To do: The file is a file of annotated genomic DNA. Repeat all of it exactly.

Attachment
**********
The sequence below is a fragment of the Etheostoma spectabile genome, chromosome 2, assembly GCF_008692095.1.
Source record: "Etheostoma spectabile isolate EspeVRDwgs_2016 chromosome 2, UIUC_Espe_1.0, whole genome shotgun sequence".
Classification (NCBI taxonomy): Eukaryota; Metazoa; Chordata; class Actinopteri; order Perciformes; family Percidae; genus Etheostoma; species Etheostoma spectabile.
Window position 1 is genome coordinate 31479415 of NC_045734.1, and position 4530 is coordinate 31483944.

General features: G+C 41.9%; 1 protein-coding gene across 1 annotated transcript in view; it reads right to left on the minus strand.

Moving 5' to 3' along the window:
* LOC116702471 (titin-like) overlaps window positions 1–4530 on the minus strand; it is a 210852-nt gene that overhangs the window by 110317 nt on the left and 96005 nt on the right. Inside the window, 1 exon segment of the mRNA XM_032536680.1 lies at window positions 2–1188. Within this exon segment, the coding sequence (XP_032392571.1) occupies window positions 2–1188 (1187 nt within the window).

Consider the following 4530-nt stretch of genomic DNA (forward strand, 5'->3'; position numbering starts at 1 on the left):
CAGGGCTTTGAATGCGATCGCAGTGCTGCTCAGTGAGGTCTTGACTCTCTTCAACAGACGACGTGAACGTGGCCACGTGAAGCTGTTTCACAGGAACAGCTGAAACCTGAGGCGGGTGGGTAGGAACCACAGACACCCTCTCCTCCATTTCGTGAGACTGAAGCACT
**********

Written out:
The sequence below is a fragment of the Etheostoma spectabile genome, chromosome 2, assembly GCF_008692095.1.
Source record: "Etheostoma spectabile isolate EspeVRDwgs_2016 chromosome 2, UIUC_Espe_1.0, whole genome shotgun sequence".
Classification (NCBI taxonomy): Eukaryota; Metazoa; Chordata; class Actinopteri; order Perciformes; family Percidae; genus Etheostoma; species Etheostoma spectabile.
Window position 1 is genome coordinate 31479415 of NC_045734.1, and position 4530 is coordinate 31483944.

General features: G+C 41.9%; 1 protein-coding gene across 1 annotated transcript in view; it reads right to left on the minus strand.

Moving 5' to 3' along the window:
* LOC116702471 (titin-like) overlaps window positions 1–4530 on the minus strand; it is a 210852-nt gene that overhangs the window by 110317 nt on the left and 96005 nt on the right. Inside the window, 1 exon segment of the mRNA XM_032536680.1 lies at window positions 2–1188. Within this exon segment, the coding sequence (XP_032392571.1) occupies window positions 2–1188 (1187 nt within the window).

Consider the following 4530-nt stretch of genomic DNA (forward strand, 5'->3'; position numbering starts at 1 on the left):
CAGGGCTTTGAATGCGATCGCAGTGCTGCTCAGTGAGGTCTTGACTCTCTTCAACAGACGACGTGAACGTGGCCACGTGAAGCTGTTTCACAGGAACAGCTGAAACCTGAGGCGGGTGGGTAGGAACCACAGACACCCTCTCCTCCATTTCGTGAGACTGAAGCACT